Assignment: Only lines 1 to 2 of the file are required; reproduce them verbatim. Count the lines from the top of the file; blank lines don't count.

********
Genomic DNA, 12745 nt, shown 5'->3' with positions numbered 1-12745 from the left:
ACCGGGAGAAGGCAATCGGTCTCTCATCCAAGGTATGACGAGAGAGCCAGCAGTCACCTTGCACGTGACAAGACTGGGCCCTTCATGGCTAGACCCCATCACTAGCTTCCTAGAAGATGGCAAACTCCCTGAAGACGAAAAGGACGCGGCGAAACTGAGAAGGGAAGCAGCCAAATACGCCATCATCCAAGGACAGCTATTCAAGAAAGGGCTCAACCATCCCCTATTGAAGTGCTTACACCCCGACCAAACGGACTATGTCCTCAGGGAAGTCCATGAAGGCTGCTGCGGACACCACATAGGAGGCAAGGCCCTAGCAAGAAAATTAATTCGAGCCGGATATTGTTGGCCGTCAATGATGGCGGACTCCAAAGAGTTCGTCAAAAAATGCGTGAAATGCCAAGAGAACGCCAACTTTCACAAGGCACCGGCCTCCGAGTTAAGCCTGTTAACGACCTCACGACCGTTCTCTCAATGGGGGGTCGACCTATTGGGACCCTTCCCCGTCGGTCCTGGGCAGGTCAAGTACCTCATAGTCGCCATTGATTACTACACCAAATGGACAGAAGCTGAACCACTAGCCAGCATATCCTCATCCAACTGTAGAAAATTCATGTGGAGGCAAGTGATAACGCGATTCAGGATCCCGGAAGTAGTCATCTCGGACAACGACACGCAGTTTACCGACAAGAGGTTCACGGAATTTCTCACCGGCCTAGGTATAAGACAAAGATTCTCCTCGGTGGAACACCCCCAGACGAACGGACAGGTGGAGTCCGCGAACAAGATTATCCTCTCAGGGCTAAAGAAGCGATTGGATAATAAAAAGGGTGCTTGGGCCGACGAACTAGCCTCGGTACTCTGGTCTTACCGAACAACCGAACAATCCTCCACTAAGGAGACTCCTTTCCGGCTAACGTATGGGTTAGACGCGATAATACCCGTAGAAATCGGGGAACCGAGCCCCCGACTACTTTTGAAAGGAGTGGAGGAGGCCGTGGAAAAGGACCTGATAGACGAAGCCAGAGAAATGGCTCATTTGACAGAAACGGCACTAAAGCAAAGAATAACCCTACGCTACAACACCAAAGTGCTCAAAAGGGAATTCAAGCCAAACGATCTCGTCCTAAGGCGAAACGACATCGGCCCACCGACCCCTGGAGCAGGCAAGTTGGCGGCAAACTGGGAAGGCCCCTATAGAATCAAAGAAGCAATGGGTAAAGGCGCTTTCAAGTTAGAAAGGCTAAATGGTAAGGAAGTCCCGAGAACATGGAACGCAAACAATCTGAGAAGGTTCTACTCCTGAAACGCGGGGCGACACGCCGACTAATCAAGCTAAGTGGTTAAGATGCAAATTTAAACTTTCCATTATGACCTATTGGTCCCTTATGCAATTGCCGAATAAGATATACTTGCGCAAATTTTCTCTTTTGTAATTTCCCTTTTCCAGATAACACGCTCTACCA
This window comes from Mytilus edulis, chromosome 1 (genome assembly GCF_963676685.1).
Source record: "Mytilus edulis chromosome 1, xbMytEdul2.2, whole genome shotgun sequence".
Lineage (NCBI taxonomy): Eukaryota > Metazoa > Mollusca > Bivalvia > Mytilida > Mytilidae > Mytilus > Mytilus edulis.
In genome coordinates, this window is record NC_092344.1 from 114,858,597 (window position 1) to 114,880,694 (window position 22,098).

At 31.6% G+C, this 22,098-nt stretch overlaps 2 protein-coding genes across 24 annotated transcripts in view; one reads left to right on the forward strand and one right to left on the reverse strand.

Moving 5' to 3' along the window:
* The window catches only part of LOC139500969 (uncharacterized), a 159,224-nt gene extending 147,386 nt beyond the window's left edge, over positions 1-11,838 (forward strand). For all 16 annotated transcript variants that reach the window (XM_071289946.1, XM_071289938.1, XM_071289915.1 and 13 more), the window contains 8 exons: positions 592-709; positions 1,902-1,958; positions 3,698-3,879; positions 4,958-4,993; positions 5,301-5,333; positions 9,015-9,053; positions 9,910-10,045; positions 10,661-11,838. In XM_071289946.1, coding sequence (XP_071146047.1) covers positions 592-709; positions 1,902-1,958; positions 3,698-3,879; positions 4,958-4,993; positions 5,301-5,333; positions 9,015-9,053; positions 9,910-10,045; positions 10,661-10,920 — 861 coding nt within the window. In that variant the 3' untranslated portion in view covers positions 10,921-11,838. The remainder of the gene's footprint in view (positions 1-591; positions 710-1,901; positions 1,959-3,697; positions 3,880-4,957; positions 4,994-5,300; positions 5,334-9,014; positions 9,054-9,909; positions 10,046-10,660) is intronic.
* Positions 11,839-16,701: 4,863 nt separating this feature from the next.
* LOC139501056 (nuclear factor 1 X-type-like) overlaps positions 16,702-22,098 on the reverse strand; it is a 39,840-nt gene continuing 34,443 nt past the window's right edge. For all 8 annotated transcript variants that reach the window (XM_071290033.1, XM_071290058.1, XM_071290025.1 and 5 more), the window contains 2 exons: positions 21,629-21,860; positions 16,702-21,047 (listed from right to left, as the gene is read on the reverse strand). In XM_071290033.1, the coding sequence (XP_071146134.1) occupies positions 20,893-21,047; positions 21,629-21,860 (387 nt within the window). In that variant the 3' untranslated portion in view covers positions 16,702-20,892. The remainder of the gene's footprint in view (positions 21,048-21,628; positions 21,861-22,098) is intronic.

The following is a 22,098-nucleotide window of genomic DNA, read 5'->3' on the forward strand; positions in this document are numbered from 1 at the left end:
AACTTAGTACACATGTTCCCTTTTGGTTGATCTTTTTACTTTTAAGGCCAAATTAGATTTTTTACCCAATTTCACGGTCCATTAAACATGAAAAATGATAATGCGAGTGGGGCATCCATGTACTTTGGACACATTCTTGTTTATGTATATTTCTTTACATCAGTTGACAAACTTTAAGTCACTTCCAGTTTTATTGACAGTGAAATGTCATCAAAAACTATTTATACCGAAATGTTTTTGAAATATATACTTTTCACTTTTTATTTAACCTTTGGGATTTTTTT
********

Genomic DNA, 12745 nt, shown 5'->3' with positions numbered 1-12745 from the left:
ACCGGGAGAAGGCAATCGGTCTCTCATCCAAGGTATGACGAGAGAGCCAGCAGTCACCTTGCACGTGACAAGACTGGGCCCTTCATGGCTAGACCCCATCACTAGCTTCCTAGAAGATGGCAAACTCCCTGAAGACGAAAAGGACGCGGCGAAACTGAGAAGGGAAGCAGCCAAATACGCCATCATCCAAGGACAGCTATTCAAGAAAGGGCTCAACCATCCCCTATTGAAGTGCTTACACCCCGACCAAACGGACTATGTCCTCAGGGAAGTCCATGAAGGCTGCTGCGGACACCACATAGGAGGCAAGGCCCTAGCAAGAAAATTAATTCGAGCCGGATATTGTTGGCCGTCAATGATGGCGGACTCCAAAGAGTTCGTCAAAAAATGCGTGAAATGCCAAGAGAACGCCAACTTTCACAAGGCACCGGCCTCCGAGTTAAGCCTGTTAACGACCTCACGACCGTTCTCTCAATGGGGGGTCGACCTATTGGGACCCTTCCCCGTCGGTCCTGGGCAGGTCAAGTACCTCATAGTCGCCATTGATTACTACACCAAATGGACAGAAGCTGAACCACTAGCCAGCATATCCTCATCCAACTGTAGAAAATTCATGTGGAGGCAAGTGATAACGCGATTCAGGATCCCGGAAGTAGTCATCTCGGACAACGACACGCAGTTTACCGACAAGAGGTTCACGGAATTTCTCACCGGCCTAGGTATAAGACAAAGATTCTCCTCGGTGGAACACCCCCAGACGAACGGACAGGTGGAGTCCGCGAACAAGATTATCCTCTCAGGGCTAAAGAAGCGATTGGATAATAAAAAGGGTGCTTGGGCCGACGAACTAGCCTCGGTACTCTGGTCTTACCGAACAACCGAACAATCCTCCACTAAGGAGACTCCTTTCCGGCTAACGTATGGGTTAGACGCGATAATACCCGTAGAAATCGGGGAACCGAGCCCCCGACTACTTTTGAAAGGAGTGGAGGAGGCCGTGGAAAAGGACCTGATAGACGAAGCCAGAGAAATGGCTCATTTGACAGAAACGGCACTAAAGCAAAGAATAACCCTACGCTACAACACCAAAGTGCTCAAAAGGGAATTCAAGCCAAACGATCTCGTCCTAAGGCGAAACGACATCGGCCCACCGACCCCTGGAGCAGGCAAGTTGGCGGCAAACTGGGAAGGCCCCTATAGAATCAAAGAAGCAATGGGTAAAGGCGCTTTCAAGTTAGAAAGGCTAAATGGTAAGGAAGTCCCGAGAACATGGAACGCAAACAATCTGAGAAGGTTCTACTCCTGAAACGCGGGGCGACACGCCGACTAATCAAGCTAAGTGGTTAAGATGCAAATTTAAACTTTCCATTATGACCTATTGGTCCCTTATGCAATTGCCGAATAAGATATACTTGCGCAAATTTTCTCTTTTGTAATTTCCCTTTTCCAGATAACACGCTCTACCA